Unless CDDB becomes owned by a big organisation there is little they can do about it.
  • And second of all, even if they did actually say this, they *HAVE NOT* charged any users for CDDB access. It is still free to use.

    Free speach rather than free beer. The problem is that the people involved have not obtained explicit permission from the contributers that they be able to apply these specific distribution restrictions.
  • We all submitted CD information in good faith, expecting it to remain free. Why didn't it? Face it. They took something that used to be free and turned it commercial.

    Another way of seeing it would be to say that CDDB broke the licence under which the information was supplied to them.
    If they can suddenly come up with some licence then surely the original contributer can do the same (and sue them under UCITA if they are in the USA.)
  • The original CDDB had a few dozen free mirrors run by volunteers. There's not really that much bandwidth involved -- much less than a popular web site.

    Also teh CDDB protocol is certainly not optimised for least use of bandwidth.
  • Don't bet on it. I seem to remember a ruling a while ago where a database can be copyrighted even if the information it contains is in the public domain.
    The gist of the ruling was that the creation of the database in and of itself resulta in a copyrightable work, thus making it a breach of copyright to copy the database without the owner's permission.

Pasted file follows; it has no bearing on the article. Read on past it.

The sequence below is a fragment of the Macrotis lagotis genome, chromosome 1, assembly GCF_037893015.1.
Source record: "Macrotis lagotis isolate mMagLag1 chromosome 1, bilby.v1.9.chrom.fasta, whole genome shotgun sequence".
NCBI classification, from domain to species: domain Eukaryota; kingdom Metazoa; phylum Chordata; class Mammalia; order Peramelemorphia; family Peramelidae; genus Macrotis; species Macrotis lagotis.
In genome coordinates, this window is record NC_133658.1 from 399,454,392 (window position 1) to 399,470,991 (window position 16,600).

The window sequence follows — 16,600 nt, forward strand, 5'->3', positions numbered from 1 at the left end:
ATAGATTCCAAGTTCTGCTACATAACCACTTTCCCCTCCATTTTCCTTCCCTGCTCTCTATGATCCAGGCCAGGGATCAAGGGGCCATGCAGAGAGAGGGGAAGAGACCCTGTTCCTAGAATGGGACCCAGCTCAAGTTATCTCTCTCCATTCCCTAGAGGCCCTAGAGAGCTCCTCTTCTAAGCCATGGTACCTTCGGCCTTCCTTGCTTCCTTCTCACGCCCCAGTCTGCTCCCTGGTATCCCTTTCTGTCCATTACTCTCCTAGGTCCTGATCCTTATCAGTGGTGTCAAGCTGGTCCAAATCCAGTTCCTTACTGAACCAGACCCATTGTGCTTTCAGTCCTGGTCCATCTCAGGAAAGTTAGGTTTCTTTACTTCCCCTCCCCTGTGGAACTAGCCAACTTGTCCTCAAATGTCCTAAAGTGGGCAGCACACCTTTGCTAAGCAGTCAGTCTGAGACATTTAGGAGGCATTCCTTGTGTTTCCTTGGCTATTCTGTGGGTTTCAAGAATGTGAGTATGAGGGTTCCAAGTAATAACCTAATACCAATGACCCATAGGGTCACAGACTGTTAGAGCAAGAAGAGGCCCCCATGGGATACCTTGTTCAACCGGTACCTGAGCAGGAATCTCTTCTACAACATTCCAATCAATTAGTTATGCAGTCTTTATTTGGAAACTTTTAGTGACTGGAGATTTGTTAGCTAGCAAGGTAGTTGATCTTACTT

• by TheGratefulNet (143330) on Monday August 28, 2000 @04:49AM (#822591)
    agreed.

    its what I've been doing for yrs now.

    I point, primarily, at freedb. if that doesn't resolve, I point at cddb. if there's a match there a dialog pops up and says "should I submit entry to freedb?". I always say 'yes' unless the data is so wrong its just not worth it.

    the neat part of opensource is that I can change the 'id string' to say whatever I want. there is NO way to block my queries.

    they collect the work of The People yet try to band some for ridiculous reasons. I don't agree with this logic so I ignore their 'rules'. and I suggest others do too.

    (if I was going to write or publish my cddb lookup app, I would never hardcode in the db servernames. I'd hint/suggest to the user that they can set whatever env vars they want and that will be the search order. the app, then, would not be making policy and can't be sued or harassed; only the end user could. that would be my solution to this whole madness)

    --

  • cdindex (www.cdindex.org) was another one that got started when the first CDDB fiasco appeared...

    ---

  • by mattdm (1931) on Monday August 28, 2000 @04:58AM (#822595) Homepage